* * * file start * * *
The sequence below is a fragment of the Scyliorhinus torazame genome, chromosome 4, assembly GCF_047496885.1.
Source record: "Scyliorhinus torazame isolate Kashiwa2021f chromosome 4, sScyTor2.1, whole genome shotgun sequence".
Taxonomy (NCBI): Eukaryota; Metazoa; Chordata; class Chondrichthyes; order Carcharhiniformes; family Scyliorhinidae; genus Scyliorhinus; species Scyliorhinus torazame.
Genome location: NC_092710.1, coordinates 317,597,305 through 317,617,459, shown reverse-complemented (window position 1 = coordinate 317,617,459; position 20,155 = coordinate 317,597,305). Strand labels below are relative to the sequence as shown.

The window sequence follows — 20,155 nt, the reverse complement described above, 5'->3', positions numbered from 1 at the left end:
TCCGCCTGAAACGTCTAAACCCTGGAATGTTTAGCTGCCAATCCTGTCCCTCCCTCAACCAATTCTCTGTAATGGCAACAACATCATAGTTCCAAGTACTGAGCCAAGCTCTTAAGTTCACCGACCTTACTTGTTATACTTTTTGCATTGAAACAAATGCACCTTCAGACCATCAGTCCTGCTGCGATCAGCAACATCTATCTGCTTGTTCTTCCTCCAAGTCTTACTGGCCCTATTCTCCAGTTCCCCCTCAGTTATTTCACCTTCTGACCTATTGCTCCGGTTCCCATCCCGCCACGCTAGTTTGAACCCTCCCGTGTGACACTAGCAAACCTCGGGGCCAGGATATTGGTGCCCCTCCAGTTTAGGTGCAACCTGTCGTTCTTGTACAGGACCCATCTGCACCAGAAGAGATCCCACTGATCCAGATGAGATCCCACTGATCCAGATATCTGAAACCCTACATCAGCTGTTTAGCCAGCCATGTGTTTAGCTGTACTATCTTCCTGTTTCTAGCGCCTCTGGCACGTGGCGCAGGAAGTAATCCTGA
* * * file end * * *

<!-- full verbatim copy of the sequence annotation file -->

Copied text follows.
The sequence below is a fragment of the Scyliorhinus torazame genome, chromosome 4, assembly GCF_047496885.1.
Source record: "Scyliorhinus torazame isolate Kashiwa2021f chromosome 4, sScyTor2.1, whole genome shotgun sequence".
Taxonomy (NCBI): Eukaryota; Metazoa; Chordata; class Chondrichthyes; order Carcharhiniformes; family Scyliorhinidae; genus Scyliorhinus; species Scyliorhinus torazame.
Genome location: NC_092710.1, coordinates 317,597,305 through 317,617,459, shown reverse-complemented (window position 1 = coordinate 317,617,459; position 20,155 = coordinate 317,597,305). Strand labels below are relative to the sequence as shown.

The window sequence follows — 20,155 nt, the reverse complement described above, 5'->3', positions numbered from 1 at the left end:
TCCGCCTGAAACGTCTAAACCCTGGAATGTTTAGCTGCCAATCCTGTCCCTCCCTCAACCAATTCTCTGTAATGGCAACAACATCATAGTTCCAAGTACTGAGCCAAGCTCTTAAGTTCACCGACCTTACTTGTTATACTTTTTGCATTGAAACAAATGCACCTTCAGACCATCAGTCCTGCTGCGATCAGCAACATCTATCTGCTTGTTCTTCCTCCAAGTCTTACTGGCCCTATTCTCCAGTTCCCCCTCAGTTATTTCACCTTCTGACCTATTGCTCCGGTTCCCATCCCGCCACGCTAGTTTGAACCCTCCCGTGTGACACTAGCAAACCTCGGGGCCAGGATATTGGTGCCCCTCCAGTTTAGGTGCAACCTGTCGTTCTTGTACAGGACCCATCTGCACCAGAAGAGATCCCACTGATCCAGATGAGATCCCACTGATCCAGATATCTGAAACCCTACATCAGCTGTTTAGCCAGCCATGTGTTTAGCTGTACTATCTTCCTGTTTCTAGCGCCTCTGGCACGTGGCGCAGGAAGTAATCCTGA